Wayward Strand is not a storytelling puzzle, in which you need to find the key to solve a particular character’s storyline. Instead, it is simply a story – a set of stories – in which you can be involved or not; in which you can have an effect, or not – and in which each character, player or NPC, is the protagonist of their own story.
WP: We got to play the game at PAX Aus last year and not all of the characters are voiced, are you aiming to have all the characters voiced?
JB: That is the plan! Most of the versions of Wayward Strand that we’ve made over the years have been fully voiced – our current demo is only partially voiced, because we wanted to include our updated narrative design that we have not yet had a chance to do voice production for.
Maize Wallin: Having so many Australian accents in the game is of huge importance to us. We’ve found that players love and appreciate it just as much as us too. We’ve been able to work with some amazing actors – a huge boon of having a game with so many oldies has been that we get to work with actors who are also old! They might be so old they have over half a century of acting experience! It’s pretty intimidating, when you see these amazing actors walk into the studio, and you’re meant to direct them.
WP: Each of the characters onboard the ship has their own story to tell. Are any of these based on true stories, whether personal or from family or friends?
JB: Pretty well every character and story within Wayward Strand has a link to a team member’s personal life, history, family or community. Like all fiction, these stories are then reflected through our imaginations, clarified, and mixed in with each other. But we are focused on there being a strong link between the stories we are telling, and our personal lives and relationships – and that, along with our research and consultation process, is where we go for inspiration.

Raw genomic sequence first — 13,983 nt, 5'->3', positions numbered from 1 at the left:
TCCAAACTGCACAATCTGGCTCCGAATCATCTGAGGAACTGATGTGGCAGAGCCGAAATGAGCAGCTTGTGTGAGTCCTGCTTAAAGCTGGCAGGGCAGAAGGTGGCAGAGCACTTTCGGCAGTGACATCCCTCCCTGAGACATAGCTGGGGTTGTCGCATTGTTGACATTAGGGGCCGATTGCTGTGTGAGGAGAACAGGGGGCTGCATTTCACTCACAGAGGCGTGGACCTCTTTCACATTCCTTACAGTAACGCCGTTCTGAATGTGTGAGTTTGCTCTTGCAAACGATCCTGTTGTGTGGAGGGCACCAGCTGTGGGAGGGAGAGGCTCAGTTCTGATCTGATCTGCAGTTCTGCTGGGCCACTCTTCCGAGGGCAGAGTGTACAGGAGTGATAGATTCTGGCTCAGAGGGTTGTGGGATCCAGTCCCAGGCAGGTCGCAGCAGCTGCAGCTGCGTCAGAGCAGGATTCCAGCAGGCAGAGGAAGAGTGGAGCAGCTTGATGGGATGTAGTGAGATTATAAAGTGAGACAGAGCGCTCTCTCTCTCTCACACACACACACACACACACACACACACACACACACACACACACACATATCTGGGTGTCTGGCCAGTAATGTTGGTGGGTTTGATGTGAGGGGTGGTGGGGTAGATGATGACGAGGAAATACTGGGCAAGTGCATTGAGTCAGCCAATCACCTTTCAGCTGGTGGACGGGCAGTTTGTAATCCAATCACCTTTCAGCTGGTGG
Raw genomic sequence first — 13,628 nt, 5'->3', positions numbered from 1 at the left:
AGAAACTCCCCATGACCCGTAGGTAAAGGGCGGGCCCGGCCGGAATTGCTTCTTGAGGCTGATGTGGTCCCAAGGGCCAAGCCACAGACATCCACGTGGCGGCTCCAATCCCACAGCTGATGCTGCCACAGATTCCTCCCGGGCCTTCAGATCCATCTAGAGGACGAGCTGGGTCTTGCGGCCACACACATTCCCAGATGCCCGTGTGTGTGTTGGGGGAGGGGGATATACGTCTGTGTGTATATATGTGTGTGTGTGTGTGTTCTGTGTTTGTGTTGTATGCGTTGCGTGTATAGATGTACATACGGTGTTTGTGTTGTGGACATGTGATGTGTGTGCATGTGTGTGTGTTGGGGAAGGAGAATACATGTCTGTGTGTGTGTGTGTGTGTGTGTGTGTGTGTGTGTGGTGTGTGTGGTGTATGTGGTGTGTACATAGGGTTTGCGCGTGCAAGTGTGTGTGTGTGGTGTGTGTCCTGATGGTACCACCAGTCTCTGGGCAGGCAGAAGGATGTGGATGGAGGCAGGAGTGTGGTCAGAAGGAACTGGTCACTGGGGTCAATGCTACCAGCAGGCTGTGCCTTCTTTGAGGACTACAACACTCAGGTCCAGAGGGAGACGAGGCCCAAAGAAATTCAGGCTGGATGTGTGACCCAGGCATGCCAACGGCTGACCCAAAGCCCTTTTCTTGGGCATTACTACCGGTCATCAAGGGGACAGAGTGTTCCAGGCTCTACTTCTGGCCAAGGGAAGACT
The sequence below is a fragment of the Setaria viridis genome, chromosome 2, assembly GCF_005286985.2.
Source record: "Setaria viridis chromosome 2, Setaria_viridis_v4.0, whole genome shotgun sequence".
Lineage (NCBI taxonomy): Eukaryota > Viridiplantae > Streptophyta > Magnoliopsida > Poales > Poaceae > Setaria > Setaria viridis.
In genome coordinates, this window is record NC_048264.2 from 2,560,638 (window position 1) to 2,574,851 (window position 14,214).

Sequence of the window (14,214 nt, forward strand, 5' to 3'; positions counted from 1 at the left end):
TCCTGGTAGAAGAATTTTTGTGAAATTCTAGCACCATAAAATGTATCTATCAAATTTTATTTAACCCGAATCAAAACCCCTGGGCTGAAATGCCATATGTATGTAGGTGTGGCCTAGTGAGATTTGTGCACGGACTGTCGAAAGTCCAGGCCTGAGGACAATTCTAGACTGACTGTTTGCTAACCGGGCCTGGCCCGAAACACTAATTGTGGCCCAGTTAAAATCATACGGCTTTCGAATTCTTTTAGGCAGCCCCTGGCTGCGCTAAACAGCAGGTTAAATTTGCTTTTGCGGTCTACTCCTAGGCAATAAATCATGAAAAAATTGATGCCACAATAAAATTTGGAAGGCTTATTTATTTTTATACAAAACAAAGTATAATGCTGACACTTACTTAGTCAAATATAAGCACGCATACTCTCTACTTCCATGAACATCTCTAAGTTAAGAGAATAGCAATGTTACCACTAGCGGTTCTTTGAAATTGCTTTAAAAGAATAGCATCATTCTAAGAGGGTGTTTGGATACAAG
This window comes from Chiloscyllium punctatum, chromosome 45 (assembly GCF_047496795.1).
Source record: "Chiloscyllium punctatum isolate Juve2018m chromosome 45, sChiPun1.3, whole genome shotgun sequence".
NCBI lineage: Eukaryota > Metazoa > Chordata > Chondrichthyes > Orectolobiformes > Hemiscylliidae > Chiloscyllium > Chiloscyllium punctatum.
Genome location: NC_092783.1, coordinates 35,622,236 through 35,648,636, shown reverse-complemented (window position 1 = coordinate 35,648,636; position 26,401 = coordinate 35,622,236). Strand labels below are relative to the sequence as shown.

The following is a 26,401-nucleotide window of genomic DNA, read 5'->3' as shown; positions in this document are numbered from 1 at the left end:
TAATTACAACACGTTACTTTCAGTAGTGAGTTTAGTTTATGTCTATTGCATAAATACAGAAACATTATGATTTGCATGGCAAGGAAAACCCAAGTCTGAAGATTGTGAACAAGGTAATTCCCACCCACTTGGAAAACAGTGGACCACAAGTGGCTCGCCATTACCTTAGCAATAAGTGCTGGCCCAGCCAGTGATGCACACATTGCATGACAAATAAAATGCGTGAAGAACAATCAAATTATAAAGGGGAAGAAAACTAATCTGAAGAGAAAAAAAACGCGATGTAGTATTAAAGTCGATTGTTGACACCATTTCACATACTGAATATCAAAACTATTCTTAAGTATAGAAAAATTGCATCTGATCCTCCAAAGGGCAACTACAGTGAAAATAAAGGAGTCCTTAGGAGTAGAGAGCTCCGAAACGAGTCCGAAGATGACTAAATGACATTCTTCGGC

MW: Growing up with a very young and hard working mum, from very early on I was able to influence the story of Casey and her mother Ruth, who is the head nurse aboard the ship. And being nonbinary, it’s been amazing to research queer repesentation in 1970s Australia with this team, and to explore what that means for our characters’ experiences of gender.
GB: Yeah like Maize and Jason said, everything comes from our lives or the lives of people we’ve grown up with or near, it’s as realistic as possible, character wise…My Mum was a nurse in the 70-90s and was always telling me the most heartwarming, and sometimes the most terrible, stories from her work. And I guess that painted in my mind some vivid imagery of her as a young woman, and of that world, hospital life…I dunno, there’s lots of her in the game for me. Part of it feels like record keeping, trying to keep some memories of her and the other people whose stories are here, safe and evergreen in this artifact.
Just some of the locations to explore and discover stories aboard the airship
WP: Part of Wayward Strand’s charm is that it’s a short and sweet experience that can be played through in one sitting, but it also features replayability. What was the thinking behind this design?
JB: I think one thing that unites the team as storytellers is the value of a story told in a way that values the audience’s time. One thing that frustrates me personally with a lot of games – particularly AAA games – is that they might draw a lot from filmic storytelling, but they take 20 hours to tell the same story that a film would tell in 90 minutes.